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Produce Safety Bite: Packing & Storing

October 1, 2021
A person wearing a black long sleeve top and a navy blue apron sorts tomatoes into black plastic crates on a table in a barn.

Food safety tips for fruit & vegetable growers

By Ollie Cultrara, VT Agency of Agriculture, Food & Markets 

Produce safety means protecting fruits and vegetables from becoming contaminated with harmful pathogens. Managing packing and storage areas properly helps maintain the safety and quality of your product. 

Keep it tidy

Routinely clean, and when necessary, sanitize direct food contact surfaces. Clear out organic matter and standing water on floors. To prevent conditions where pathogens can thrive, remove debris from drains, and consider sanitizing drains regularly. Use low pressure when spraying down equipment or surfaces to avoid spreading potential pathogens through back-splash and aerosols. 


Deter rodents, birds, and insects by removing culls and garbage, mowing around buildings, keeping doors closed, and repairing cracks and holes. Hardware cloth can keep rodents from chewing through walls, while netting or spikes can prevent birds from roosting. If using baited traps, consider placing traps along the outside of buildings to avoid attracting pests indoors. Monitor traps regularly and take additional precautions if scouting indicates a potential infestation. Keep pallets and containers at least one foot away from walls to discourage pest activity and for easier scouting.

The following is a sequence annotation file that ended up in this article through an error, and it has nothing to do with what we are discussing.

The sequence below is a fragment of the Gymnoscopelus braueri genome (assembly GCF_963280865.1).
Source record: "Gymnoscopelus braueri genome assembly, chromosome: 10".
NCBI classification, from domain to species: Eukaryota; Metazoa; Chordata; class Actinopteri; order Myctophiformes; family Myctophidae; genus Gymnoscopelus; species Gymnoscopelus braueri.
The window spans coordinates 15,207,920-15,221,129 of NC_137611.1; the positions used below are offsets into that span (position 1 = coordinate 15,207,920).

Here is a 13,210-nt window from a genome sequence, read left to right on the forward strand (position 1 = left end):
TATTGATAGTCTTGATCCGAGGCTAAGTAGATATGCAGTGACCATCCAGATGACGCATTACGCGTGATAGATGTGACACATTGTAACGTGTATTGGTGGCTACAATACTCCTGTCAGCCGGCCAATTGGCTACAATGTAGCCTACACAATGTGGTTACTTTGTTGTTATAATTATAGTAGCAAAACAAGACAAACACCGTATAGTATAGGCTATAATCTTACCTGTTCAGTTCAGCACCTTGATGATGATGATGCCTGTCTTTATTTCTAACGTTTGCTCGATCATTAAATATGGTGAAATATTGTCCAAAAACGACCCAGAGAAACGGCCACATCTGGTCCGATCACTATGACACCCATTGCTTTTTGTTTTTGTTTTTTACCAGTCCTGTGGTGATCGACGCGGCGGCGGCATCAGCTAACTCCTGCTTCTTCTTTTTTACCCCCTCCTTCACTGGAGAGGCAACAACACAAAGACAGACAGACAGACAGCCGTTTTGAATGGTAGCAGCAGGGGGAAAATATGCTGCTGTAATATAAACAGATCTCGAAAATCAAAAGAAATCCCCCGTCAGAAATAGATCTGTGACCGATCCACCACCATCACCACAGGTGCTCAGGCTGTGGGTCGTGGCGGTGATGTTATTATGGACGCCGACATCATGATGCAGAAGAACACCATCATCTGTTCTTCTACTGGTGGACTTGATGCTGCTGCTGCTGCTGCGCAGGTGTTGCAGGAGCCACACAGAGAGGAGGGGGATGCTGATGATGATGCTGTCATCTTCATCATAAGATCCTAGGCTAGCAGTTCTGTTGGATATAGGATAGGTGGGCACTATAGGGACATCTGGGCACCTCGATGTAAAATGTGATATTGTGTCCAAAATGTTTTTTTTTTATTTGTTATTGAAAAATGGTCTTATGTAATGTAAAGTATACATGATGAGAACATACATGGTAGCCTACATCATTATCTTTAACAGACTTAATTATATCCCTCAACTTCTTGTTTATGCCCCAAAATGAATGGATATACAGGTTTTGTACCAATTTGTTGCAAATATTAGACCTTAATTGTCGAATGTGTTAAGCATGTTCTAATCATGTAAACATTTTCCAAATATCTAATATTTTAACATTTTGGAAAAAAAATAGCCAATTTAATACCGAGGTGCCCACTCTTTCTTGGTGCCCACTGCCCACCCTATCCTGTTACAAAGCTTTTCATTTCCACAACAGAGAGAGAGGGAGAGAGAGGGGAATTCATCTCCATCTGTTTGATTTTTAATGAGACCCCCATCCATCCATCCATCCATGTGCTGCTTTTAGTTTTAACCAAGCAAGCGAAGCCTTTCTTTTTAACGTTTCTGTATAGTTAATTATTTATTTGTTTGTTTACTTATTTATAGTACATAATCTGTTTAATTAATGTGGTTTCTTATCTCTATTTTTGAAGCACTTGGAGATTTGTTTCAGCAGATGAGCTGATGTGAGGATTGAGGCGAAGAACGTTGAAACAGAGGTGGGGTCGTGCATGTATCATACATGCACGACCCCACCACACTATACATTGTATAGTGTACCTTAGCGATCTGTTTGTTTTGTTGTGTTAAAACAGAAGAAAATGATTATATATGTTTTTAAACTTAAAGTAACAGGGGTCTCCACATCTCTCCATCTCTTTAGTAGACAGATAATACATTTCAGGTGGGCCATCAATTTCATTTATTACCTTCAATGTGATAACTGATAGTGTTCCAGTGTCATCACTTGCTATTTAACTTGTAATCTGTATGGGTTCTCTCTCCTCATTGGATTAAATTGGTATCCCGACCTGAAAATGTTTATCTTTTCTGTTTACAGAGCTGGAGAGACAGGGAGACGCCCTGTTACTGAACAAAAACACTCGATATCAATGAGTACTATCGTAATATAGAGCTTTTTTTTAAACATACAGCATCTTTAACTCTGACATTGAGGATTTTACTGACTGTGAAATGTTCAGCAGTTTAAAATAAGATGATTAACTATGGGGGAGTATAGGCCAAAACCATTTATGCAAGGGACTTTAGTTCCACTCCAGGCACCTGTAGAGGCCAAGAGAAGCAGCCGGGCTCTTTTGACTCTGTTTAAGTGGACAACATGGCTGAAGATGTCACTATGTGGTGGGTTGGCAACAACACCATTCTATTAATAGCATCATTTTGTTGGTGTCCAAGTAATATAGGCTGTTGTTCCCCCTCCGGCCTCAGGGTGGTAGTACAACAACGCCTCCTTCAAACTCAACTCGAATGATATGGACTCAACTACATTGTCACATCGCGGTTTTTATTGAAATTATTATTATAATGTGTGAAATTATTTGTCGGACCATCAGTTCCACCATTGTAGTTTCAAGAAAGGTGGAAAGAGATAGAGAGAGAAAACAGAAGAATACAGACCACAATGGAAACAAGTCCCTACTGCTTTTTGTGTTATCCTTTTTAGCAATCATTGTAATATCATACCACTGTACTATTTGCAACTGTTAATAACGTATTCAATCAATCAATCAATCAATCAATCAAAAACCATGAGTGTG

Containers & packaging 

Store containers and food packaging off the ground in a clean, dry, and protected area. If you re-use containers that are difficult to clean, like wax boxes, use clean single-use food grade  liners and throw out containers that are visibly worn or damaged. Keep harvest containers off the ground as much as possible to avoid bringing extra soil into the packing area.  


Water can easily spread pathogens. Protect produce from standing water as well as drip from surface condensation and overhead pipes or fixtures. Cooler floors, walls, and ceilings should be made from easily cleanable materials and should be cleaned and when necessary, sanitized, on a routine basis. The UVM Extension Produce Safety Team ( can help you optimize coolers to maintain product quality while minimizing food safety risks. 

Next steps 

The Food Safety Modernization Act (FSMA) Produce Safety Rule (PSR) sets a standard for preventing contamination during packing and holding of produce. Whether or not your farm is subject to the PSR requirements, the Vermont Agency of Agriculture’s Produce Program can help you take the next step in developing a culture of food safety on your farm. Contact the Vermont Produce Program at or (802) 461-5128. For more information, visit our Produce Safety Resources page.